Thursday, 24 January 2013

Appraisal: To be or not to be that is the question?

Previously, I mentioned a large amount of material from Falmouth University Marketing Department which had arrived following a clear out of old records (8th October, A Surprise). The quantity involved is substantial and so since then we have gradually been going through repackaging the items and listing them, but before any of this could be completed there is an important process for the material to go through, Appraisal.

Appraisal is the process of identifying '...the documents to be continuously preserved for an unlimited period of time.' (1) That is, a selection of records considered to be of value for long term preservation. It is then the action on which the development of an archive or collection is fundamentally reliant, so it is perhaps unsurprising that it has been described as the archivist's 'first responsibility'. (2) Yet, there are no hard and fast rules as to how to carry out appraisal. There is no step by step guide, rather it is something Archivists learn through practice and familiarity with records and their collections. With this in mind, it was a challenging task to be faced with the mountain of records and the decision as to what should be kept and what should be destroyed.

Archivists destroying material may seem an anathema of the purpose of the profession and yet the sheer quantity of records in existence today has made this decision necessary, indeed vital. It is a conundrum which has led the profession to struggle with this '..schizophrenic dilemma which we feel would not face us in the ideal world.' (3) This has been further exacerbated by the conflicting and deeply ingrained attitudes of past archival theorists; one of the first and leading theorists in the UK being Sir Hilary Jenkinson.

In 1922, Jenkinson's A Manual of Archive Administration was published exploring the issues around the management of a war archive following the First World War. In this work Jenkinson sought to explore the nature and characteristics of archives and subsequently the role of the archivist. He defined an archive as a document which

'...was drawn up or used in the course of an administrative or executive transaction (whether public or private) of which itself formed a part; and subsequently preserved in their own custody for their own information by the person or persons responsible for that transaction and their legitimate successors' (4)

This definition evolved from two important characteristics Jenkinson considered vital to the very nature of an archive: impartiality and authenticity. Authenticity was derived from the maintenance of an official custodial chain. Impartiality was, however, to place the onus of selection with the creator of the records and deny the Archivist any influence over selection of records or institutional policy. This would therefore maintain the neutrality of the Archivist so endowing the collection with the quality of impartiality and hence its value. The Archivist's role was confined to two main duties; the first was to protect these important archival qualities and the second to meet the needs of researchers and historians to the best of their ability. (5) Jenkinson firmly believed that the Archivist's role should be a passive one and it was this passivity which contributed towards the archival value of the records in their care.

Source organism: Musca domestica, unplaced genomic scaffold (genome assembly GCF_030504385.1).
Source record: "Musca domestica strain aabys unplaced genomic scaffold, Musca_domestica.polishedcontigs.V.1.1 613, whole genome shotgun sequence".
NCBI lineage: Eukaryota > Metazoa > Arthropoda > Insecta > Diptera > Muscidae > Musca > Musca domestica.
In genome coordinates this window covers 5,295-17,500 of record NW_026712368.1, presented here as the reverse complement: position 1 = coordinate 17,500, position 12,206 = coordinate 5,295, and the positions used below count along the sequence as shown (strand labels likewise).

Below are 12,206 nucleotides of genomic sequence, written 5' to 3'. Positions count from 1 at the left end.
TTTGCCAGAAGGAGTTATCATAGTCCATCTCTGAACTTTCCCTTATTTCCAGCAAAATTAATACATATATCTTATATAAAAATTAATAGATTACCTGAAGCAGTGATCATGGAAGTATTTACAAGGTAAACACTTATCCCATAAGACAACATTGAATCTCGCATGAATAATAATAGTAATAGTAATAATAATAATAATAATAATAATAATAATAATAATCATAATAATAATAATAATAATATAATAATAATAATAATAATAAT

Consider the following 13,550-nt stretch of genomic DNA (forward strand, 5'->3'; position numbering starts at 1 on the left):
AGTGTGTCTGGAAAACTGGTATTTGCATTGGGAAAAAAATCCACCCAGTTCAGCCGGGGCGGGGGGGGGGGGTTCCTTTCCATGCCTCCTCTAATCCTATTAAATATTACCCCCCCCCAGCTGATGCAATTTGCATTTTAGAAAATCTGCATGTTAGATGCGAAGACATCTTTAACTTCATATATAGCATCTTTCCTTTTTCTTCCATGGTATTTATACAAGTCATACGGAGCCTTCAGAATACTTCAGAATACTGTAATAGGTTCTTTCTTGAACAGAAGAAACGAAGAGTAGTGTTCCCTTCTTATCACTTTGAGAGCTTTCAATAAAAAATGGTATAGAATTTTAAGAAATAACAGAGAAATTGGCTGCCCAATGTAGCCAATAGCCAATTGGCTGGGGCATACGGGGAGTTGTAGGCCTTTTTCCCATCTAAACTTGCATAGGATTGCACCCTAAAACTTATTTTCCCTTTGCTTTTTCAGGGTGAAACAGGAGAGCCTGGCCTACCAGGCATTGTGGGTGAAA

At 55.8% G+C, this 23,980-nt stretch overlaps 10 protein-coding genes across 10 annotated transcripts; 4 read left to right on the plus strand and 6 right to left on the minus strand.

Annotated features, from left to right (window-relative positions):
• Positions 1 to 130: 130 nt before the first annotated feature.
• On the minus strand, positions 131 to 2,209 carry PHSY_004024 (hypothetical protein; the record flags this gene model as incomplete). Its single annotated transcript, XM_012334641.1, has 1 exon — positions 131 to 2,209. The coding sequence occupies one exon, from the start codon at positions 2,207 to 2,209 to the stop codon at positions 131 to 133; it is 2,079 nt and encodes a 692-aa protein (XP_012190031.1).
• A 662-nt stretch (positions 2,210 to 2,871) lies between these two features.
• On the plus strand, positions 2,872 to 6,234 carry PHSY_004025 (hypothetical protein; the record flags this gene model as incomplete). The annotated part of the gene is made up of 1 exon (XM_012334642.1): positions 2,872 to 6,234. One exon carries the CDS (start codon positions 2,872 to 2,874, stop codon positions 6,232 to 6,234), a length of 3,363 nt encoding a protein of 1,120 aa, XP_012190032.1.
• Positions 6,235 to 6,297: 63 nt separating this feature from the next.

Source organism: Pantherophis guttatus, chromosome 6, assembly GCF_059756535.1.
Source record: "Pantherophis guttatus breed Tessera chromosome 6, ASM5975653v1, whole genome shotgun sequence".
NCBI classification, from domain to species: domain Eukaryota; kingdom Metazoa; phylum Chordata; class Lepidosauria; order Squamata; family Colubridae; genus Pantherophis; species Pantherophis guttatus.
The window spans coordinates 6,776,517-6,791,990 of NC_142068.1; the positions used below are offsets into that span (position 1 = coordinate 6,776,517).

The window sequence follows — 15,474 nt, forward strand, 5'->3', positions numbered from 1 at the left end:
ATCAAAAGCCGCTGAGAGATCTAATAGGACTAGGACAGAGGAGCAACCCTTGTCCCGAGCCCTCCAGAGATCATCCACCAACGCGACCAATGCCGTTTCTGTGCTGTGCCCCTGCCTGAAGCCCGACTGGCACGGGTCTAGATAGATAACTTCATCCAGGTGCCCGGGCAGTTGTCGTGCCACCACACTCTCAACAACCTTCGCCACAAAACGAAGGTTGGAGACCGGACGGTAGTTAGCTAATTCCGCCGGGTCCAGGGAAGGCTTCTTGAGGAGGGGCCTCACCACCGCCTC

Some years later, in America,  a man by the name of Theodore Schellenburg published his Modern Archives: Principles and Techniques (1956). Schellenburg recognised the mass of material was ever increasing and attempted to produce a system enabling selection of material in order to maintain the manageability of an archive. This he did through the application of value to the records; completely in opposition to Jenkinson. A record's primary value was related to its initial function and reason for production. In other words it had a use for its creator. The secondary value was its cultural and historical value to others and this was again broken down into two subsets: evidential and informational. Evidential value was the records ability as evidence of an organisations functions and structure, whereas informational value referred to the records content and how useful it would be for future historians and researchers. It was this secondary value which changed a record into an archive by necessitating its selection for long term preservation. (7) For Schellenburg the Archivist was an important participant in the process of selection, working with record creators to select and preserve those records deemed to embody secondary values.

With respect to Jenkinson, if I applied his theory to the University Records which the service has just received, then we would be bound to accept every document which the marketing department transferred. I would be unable to make any judgement as to whether a document was important enough to keep. Whilst this application of value systems is controversial it is inevitable. Postmodernism has shattered the idyll of an archive as a neutral record of the past. As Terry Cook succinctly stated 'We are What we Keep; We Keep What We Are'. (6) Any archive or archivist is a product of societal values and norms. If we follow Jenkinson's ideal, instead of keeping what we estimate to be 35-40 boxes of material, we would have to find storage for possibly 4-5 times that amount; much of which may be found in other repositories, for example large folders of newspaper articles or records from other companies such as marketing catalogues irrelevant to the institution's past.

So does this mean that available space is dictating what and how much is kept? I think every Archivist is aware of the amount of room available, after all space is finite; it will run out.However, even if we had space to save every record produced would we really choose to do so?